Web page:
I regret to inform you that I must decline your invitation to be a featured guest blogger for Joel On Software.
I realize this will come as a shock, especially given my well-documented need for attention.
The fact is, I don’t care how many thousands of readers you have, how many millions of dollars of software you sell, or how many minor celebrities worship you. At the end of the day, you appear in a little window in an RSS reader. You fill in a template consisting of a cute story tenuously connected to a dramatic point, inspiring wanna-bes to commiserate and laugh with indignation at the stupidity of others.
While they’ve been laughing, I’ve wondering whether you practice what you preach. You admonish programmers who don’t understand Unicode, yet five years later our copy of Fogbugz still cannot receive email from Korea because of a character encoding issue.
Also, are you out of gas? Your column in Inc Magazine consists of 1300-word reproductions of chapters from your book which themselves are reproductions of blog entries you wrote in 2001. And your blog has turned into announcements for products and tradeshows.
I can already hear your fanboys calling for my head, but from where I’m sitting, you’re a celebrity who is cashing in on fame, no longer compelled to have new ideas.
But introspection isn’t your thing. Admitting you’ve been wrong or that you don’t take your own advice would crack your well-crafted façade.
I’m not like that, and I can’t pretend otherwise for you or your readers. I’m afraid the answer is no.
Dear Mr. Spolsky,
I’m not sure if you received the last email I sent. I hope not. I used Outlook’s “recall this message” feature, but sometimes that doesn’t work. (That’s Microsoft for ya, am I right? Ha ha!)
Anyway, I’d like to apologize for the things I wrote. I feel I’ve done both of us a disservice by refusing your generous offer to be a featured guest writer for Joel On Software.
If you want to know the truth, my unwarranted outburst stems from a core insecurity. Had you rejected my article, I would have been crushed. I guess this was my way of rejecting you before you could reject me. Juvenile, I know.
In fact I have deep respect for what you’ve done for the software development community over the past decade. I myself have been inspired by you since 2000; I can still remember the glee of getting new articles delivered to my inbox.
As an entrepreneur, you’ve taught me everything from how to hire great people, how to think properly about bootstrapping, how new projects help you cope with burn-out, and even how to run tech support. In fact, there’s very little I do each day that isn’t influenced by you in some way.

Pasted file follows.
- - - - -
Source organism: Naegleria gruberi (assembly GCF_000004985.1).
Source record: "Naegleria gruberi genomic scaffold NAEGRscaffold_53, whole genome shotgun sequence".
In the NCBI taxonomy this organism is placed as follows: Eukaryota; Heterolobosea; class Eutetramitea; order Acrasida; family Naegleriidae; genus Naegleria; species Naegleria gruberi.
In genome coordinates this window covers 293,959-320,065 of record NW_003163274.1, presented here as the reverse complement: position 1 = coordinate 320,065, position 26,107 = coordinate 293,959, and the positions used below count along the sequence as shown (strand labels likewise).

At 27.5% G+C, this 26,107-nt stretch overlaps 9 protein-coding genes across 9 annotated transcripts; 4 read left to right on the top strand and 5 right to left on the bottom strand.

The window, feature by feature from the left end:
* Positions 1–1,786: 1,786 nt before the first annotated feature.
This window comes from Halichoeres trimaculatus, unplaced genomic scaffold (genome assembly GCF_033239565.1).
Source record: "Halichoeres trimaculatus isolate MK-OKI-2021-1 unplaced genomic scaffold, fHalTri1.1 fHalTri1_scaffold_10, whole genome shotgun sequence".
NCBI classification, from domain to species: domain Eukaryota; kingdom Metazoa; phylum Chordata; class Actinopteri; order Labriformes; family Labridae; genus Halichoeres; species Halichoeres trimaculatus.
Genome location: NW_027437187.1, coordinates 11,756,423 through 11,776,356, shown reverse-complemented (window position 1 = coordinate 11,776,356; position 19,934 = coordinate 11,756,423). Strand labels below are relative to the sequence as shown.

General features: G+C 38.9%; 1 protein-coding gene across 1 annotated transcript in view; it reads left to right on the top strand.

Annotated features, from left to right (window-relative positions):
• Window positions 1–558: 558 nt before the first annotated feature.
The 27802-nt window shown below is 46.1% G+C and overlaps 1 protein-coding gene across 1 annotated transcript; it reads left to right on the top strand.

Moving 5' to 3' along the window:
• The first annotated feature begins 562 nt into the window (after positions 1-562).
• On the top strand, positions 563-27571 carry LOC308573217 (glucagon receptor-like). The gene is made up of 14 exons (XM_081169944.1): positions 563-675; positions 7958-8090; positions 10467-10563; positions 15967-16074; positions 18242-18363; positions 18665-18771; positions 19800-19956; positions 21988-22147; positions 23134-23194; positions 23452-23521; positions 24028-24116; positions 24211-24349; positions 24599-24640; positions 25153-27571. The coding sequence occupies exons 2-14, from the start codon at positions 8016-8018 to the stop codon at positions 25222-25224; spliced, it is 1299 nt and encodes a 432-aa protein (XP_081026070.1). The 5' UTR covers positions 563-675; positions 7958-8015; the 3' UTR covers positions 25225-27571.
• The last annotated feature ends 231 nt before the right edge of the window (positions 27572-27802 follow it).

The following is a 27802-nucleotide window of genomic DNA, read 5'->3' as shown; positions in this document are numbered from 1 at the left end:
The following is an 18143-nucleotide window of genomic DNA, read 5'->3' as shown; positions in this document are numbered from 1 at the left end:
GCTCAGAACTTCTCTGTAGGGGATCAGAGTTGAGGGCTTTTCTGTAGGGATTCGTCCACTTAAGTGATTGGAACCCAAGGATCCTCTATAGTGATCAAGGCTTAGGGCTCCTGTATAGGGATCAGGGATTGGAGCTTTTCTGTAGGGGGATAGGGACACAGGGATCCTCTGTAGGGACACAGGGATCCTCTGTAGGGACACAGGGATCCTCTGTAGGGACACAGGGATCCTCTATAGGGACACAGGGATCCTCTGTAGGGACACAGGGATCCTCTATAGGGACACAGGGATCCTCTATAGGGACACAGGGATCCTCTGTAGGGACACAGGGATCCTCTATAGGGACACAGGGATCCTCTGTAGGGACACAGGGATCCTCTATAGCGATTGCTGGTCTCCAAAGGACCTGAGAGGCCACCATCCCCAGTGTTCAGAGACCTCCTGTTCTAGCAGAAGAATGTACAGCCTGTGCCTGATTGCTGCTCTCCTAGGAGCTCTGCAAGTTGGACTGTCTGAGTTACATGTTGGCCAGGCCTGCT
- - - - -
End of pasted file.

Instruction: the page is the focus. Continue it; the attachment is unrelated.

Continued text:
That’s incredible, if you think about it.
What I’m trying to say is, I would be honored to accept your invitation, and I trust that you will disregard my first email.
Apologetically and humbly yours,
I haven’t heard from you, so I’m forwarding a copy of an email I sent earlier this week.
You must get an ass-ton of email! So no hard feelings.
Talk to you soon,
Oh man, that article about hanging the blinds at Fogcreek was awesome. Did you really do all that? Of course you did, it was in the photo! I loved how you tied in the army story — it’s really motivational.
I’m so glad Inc is featuring you. They need someone to speak truth to power and put the stuffed suits in their place. You’re like the Moses of software developers! What’s next, the New York Times? Why not!
Speaking of articles, I’ve got some article ideas I’d love to discuss! I know you’re super-busy — that’s what I keep telling my friends. They’re such nervous nellies — they think you’re ignoring me! A quick little two-second reply from you would really reassure them. Thanks!
+1 for Joel in the NYT!
Quick idea: I was thinking of doing an interview series about how your writing has inspired successful software projects. Maybe even make a short film? You could attach it to your next “Interning at Fogcreek” DVD. What do you think?
Here’s what I’d say: Your three part series on designing software for real people permanently changed my perspective and continues to be my bible. It’s the kind of thing you have to re-read every few months to make sure you’re building great, usable software.
P.S. I still haven’t heard back about the guest post. Should I be worried?
Hey hey J-Spol!
I was just telling a friend about your offer. You know, all I have to say is “Joel” and everyone knows exactly who I’m talking about. I guess that’s how you know you’ve made it!
Anyway, this friend thinks that if you were truly interested, we would have had more conversations by now. Imagine how surprised she’ll be when you publish my article! Ha ha, we’ll both get a kick out of that.
Let me know.
Your boy JC
This will be my final email. I don’t want to seem like a stalker!
So it turns out I have some influence over one of your interns (one of those friend-of-a-friend-who-owes-a-favor-to-a-friend type deals). He (or she!) set up me with a Copilot account behind the FogCreek firewall, so I’ve been playing with the Joel On Software system myself.
Seems like it’s a custom job. No problem — I’m Smart and I Get Things Done — I’ll figure it out.
So you should see my article appear soon! I’m glad I found a way we could work together without interfering with your schedule. Cheers!
Modeled after “Dear Oprah” from Steve Almond‘s fantastic short story book Rants, Exploits, and Obsessions (Not that you asked). Good artists copy; great artists steal. (Said by Steve Jobs, stealing a quote from Pablo Picasso.)